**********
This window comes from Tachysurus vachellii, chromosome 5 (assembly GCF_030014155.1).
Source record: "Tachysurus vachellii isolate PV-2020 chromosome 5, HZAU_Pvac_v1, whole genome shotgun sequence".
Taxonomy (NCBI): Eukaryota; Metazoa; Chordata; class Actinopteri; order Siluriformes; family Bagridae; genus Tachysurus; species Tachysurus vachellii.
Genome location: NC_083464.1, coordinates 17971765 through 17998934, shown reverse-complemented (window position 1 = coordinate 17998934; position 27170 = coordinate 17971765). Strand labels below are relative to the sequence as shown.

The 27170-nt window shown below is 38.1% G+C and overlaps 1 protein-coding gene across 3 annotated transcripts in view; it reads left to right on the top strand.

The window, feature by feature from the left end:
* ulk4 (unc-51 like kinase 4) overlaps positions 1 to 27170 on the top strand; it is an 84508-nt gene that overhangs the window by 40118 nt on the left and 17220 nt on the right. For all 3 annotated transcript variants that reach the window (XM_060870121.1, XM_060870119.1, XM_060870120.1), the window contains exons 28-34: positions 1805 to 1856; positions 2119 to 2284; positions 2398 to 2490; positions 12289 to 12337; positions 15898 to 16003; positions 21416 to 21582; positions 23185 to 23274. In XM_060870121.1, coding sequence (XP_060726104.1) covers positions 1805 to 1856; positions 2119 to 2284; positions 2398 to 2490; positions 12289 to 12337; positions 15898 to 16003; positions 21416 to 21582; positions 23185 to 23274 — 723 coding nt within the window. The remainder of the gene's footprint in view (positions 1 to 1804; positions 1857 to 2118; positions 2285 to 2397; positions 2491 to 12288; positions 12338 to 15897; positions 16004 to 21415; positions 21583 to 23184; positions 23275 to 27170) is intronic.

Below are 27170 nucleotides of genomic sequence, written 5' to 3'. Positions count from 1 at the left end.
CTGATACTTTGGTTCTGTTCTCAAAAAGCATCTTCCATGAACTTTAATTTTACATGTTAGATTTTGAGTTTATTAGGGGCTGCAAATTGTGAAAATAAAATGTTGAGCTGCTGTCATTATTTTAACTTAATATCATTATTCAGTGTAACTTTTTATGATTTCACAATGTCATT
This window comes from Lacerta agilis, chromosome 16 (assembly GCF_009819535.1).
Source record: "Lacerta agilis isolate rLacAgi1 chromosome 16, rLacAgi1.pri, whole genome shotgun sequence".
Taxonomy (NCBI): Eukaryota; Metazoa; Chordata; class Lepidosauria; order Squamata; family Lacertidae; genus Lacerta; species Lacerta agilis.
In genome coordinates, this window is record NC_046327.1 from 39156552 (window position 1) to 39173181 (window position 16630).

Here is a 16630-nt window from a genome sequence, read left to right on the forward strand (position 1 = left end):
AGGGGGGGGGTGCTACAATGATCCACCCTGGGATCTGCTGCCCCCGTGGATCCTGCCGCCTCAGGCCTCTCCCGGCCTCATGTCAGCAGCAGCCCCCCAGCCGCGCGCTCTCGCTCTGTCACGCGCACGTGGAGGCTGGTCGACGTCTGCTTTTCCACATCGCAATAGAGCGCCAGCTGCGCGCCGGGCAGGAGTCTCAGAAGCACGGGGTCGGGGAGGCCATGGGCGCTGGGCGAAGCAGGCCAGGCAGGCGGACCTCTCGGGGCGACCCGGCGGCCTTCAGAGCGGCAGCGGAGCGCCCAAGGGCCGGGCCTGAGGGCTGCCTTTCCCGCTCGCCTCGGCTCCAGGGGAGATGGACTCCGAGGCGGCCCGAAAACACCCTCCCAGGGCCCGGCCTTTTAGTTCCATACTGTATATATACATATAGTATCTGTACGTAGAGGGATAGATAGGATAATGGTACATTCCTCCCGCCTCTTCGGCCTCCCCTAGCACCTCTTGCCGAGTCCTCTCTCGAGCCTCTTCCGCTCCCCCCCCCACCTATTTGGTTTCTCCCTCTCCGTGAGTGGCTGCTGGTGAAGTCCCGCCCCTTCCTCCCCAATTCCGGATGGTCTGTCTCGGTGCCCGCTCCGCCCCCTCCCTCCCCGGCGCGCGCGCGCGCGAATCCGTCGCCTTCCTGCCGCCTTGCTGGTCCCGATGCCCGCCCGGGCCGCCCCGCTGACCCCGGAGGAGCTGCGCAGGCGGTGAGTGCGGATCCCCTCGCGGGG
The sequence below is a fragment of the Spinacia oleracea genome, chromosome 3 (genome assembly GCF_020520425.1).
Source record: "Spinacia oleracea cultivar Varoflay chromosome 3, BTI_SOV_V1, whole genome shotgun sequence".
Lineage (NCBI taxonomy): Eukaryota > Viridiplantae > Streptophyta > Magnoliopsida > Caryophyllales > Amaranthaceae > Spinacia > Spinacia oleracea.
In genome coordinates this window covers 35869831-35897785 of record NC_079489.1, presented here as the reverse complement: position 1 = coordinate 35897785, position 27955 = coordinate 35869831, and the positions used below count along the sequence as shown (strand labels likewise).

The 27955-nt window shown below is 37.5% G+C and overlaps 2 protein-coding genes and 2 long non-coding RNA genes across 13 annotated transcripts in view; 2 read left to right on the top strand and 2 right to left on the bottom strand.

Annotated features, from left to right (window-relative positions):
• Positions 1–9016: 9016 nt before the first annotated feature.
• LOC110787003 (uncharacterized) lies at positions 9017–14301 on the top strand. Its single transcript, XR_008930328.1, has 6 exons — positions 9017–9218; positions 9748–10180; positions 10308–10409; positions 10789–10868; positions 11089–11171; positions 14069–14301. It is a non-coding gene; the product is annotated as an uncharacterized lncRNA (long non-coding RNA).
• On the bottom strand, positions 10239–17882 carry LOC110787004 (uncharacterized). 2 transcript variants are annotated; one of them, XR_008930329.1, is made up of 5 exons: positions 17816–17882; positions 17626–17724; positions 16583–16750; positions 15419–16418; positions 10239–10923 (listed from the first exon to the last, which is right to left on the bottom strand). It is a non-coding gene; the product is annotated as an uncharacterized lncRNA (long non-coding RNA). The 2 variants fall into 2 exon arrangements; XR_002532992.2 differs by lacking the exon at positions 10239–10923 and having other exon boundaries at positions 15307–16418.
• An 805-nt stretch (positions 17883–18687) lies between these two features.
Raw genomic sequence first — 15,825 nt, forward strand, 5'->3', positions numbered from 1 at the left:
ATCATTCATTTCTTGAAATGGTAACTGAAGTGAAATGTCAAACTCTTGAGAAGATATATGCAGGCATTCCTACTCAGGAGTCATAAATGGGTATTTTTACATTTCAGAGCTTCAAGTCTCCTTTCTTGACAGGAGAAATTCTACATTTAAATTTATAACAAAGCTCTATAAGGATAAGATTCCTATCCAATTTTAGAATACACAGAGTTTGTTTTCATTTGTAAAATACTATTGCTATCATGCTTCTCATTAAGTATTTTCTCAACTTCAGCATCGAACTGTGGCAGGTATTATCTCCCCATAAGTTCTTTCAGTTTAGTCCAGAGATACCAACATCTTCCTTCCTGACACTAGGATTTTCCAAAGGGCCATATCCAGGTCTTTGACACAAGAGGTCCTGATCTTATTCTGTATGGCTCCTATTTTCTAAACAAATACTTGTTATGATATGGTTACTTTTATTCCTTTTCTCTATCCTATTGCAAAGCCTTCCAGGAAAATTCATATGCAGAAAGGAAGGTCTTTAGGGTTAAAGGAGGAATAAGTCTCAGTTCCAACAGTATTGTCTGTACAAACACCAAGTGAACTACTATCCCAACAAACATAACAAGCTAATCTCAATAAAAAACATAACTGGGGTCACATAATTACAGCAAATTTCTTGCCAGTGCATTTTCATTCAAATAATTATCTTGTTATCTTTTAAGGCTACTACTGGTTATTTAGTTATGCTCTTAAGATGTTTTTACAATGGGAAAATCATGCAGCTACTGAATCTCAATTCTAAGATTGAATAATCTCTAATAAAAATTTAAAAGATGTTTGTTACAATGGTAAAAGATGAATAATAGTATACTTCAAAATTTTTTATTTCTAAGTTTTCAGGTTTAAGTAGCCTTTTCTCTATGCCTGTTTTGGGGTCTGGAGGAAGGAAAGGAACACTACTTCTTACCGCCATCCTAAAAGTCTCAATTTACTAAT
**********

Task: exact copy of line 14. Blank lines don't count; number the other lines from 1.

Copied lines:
Here is a 16630-nt window from a genome sequence, read left to right on the forward strand (position 1 = left end):